Git is a version control system and a major part of many development workflows. WordPress and Magento developers use Git to version control code and to collaborate on its development. Git itself is secure, but developers can cause security issues if they aren’t careful where version controlled code is stored.
In a recent survey of many millions of domains, security researcher Vladimír Smitka shows just how prevalent this misuse of Git is. After scanning more than 230 million domains, Smitka discovered 40,000 WordPress sites, 4,000 WooCommerce sites, and 2,000 with exposed .git directories.
Why Are Exposed Git Directories Bad For Security?
The .git folder contains records of every change made to a site’s code. That information is useful to bad actors looking for clues about vulnerabilities in the site. Information about how code is structured, which libraries are used and their versions, API endpoints, and other details about the site can be used by bad actors to develop a plan of attack. Ordinarily, this information is difficult to find, but an exposed .git repo makes life much easier for bad actors.
This situation is made worse if developers version control sensitive information such as database passwords and API keys. Sensitive data should never be stored in version control systems that are accessible to the public – in fact, they should not be stored in version control at all. Unfortunately, many developers do store sensitive information in Git repositories. If they also have .git in their web server’s public directory, the whole world can access them.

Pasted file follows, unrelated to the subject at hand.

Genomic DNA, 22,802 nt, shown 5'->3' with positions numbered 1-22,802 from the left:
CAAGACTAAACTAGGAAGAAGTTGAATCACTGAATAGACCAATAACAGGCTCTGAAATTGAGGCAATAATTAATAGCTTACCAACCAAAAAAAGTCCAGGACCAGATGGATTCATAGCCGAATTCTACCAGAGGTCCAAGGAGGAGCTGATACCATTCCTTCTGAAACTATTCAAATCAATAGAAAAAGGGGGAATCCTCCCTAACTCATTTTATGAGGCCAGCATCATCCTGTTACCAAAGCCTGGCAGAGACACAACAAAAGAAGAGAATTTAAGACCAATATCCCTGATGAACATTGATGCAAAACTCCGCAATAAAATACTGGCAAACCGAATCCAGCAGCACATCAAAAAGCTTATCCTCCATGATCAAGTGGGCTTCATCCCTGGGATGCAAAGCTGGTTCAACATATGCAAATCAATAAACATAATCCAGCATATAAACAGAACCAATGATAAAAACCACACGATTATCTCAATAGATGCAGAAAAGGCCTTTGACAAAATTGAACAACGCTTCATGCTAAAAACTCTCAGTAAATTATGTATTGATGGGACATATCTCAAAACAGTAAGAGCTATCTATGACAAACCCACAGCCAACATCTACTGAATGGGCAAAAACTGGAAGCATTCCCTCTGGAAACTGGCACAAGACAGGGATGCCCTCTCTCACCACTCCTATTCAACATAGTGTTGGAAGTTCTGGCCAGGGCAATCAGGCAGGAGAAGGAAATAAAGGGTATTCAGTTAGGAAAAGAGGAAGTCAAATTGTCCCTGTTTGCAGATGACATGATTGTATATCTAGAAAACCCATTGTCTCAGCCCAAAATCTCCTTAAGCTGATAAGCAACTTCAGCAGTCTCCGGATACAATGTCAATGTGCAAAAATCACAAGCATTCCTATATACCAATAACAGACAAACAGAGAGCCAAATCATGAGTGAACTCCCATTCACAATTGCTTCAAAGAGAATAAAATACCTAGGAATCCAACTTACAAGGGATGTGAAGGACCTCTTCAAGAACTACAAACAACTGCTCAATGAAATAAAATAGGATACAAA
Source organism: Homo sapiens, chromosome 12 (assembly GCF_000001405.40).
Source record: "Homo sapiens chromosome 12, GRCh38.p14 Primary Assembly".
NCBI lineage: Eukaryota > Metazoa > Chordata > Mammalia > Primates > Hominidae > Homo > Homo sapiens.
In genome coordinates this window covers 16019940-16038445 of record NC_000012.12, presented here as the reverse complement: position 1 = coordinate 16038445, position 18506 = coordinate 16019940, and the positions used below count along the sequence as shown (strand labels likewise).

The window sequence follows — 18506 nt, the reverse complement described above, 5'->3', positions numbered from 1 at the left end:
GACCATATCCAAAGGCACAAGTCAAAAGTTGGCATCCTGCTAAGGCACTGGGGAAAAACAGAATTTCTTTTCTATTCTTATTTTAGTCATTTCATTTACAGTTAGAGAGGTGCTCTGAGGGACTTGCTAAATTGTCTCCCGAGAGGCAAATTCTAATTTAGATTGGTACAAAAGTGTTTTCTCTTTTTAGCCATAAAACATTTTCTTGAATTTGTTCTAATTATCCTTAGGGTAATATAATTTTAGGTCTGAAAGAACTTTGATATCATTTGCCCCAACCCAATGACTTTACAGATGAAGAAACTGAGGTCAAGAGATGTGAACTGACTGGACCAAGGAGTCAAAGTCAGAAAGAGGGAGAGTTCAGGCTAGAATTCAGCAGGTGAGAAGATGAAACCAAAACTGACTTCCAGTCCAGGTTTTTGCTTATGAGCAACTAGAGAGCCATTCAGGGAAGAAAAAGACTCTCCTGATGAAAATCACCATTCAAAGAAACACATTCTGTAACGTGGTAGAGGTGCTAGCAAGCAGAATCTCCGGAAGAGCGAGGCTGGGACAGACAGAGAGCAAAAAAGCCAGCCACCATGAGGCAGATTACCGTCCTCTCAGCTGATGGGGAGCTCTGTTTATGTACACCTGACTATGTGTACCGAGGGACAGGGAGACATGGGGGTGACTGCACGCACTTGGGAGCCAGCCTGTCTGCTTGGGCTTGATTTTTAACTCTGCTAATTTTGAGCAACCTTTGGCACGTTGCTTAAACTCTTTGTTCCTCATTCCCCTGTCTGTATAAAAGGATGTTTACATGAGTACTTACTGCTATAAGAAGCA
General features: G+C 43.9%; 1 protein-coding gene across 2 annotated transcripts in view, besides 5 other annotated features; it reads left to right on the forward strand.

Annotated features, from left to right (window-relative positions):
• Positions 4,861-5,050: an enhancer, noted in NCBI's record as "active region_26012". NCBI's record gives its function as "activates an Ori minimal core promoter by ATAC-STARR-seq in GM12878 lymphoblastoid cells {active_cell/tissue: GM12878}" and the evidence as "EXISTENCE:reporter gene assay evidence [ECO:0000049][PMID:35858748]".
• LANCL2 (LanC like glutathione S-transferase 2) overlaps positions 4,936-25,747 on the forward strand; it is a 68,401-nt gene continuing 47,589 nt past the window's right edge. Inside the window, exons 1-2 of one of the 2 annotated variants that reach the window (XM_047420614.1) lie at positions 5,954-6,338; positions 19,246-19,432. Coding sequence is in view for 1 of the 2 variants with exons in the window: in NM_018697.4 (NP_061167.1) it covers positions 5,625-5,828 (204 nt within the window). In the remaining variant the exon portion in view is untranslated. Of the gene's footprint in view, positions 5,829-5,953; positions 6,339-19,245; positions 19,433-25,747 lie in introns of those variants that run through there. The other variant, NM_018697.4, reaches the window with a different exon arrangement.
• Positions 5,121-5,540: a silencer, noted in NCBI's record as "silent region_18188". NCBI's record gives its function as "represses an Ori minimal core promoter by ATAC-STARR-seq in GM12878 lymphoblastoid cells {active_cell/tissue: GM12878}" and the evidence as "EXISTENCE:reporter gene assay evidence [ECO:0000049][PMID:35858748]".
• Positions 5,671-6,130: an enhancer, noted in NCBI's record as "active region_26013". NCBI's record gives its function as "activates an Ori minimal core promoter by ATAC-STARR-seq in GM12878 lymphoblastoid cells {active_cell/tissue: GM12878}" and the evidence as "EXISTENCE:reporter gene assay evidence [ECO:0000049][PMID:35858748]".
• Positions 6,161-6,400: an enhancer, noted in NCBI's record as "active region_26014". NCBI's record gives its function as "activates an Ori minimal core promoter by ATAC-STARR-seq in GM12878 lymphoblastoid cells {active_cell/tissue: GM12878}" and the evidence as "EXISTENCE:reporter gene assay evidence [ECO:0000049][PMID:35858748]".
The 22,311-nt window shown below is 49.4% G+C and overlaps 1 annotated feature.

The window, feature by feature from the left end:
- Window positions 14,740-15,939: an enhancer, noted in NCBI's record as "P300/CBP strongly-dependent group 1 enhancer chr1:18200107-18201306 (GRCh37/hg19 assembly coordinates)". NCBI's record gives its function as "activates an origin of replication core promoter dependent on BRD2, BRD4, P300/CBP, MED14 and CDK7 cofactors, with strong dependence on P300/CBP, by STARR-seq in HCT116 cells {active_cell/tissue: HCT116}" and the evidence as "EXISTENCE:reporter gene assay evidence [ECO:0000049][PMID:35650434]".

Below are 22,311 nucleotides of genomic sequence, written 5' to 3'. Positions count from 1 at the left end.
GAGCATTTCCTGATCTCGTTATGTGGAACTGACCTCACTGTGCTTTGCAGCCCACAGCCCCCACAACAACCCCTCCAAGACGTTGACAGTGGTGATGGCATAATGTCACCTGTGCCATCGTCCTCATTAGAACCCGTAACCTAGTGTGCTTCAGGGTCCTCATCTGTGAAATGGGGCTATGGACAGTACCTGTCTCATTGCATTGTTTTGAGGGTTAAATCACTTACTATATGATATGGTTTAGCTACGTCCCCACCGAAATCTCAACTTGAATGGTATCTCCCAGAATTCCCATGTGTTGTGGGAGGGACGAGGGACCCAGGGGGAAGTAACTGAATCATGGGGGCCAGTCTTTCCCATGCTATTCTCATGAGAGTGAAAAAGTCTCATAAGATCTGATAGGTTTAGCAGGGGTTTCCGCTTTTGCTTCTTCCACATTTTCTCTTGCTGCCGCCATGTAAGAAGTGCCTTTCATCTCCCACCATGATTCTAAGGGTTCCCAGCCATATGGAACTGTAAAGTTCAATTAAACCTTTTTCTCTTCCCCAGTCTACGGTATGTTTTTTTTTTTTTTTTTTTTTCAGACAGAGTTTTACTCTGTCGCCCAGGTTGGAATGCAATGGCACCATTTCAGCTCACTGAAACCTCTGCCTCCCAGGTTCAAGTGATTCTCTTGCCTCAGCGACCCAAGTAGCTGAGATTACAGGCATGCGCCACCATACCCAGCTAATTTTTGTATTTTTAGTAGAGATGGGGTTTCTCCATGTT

Does Your Site Serve A Git Repository To Visitors?
As Smitka points out, the straightforward method for finding a .git repository often doesn’t work. If a developer tries to visit https://example.com/.git they may receive a 403 error even if there is an exposed repository. The error is caused by a missing index.html file and configuration that denies directory listing.
However, a bad actor could visit https://example.com/.git/HEAD and, with a little trouble, access the sensitive information they want.
Mitigating The Problem
The best solution is the simplest. Don’t put sensitive data in Git repositories. Don’t keep .git in directories that are served by your web server. If you have decided that you need to keep version control information in a directory that would by default be publicly accessible, you can block access with a rule in the site’s .htaccess file.
There are various ways to block access to the .git directory, but Smitka has created a simple .htaccess rule that works well for Apache 2.4:
<Directory ~ "/\.(?!well-known\/)"> Require all denied </Directory>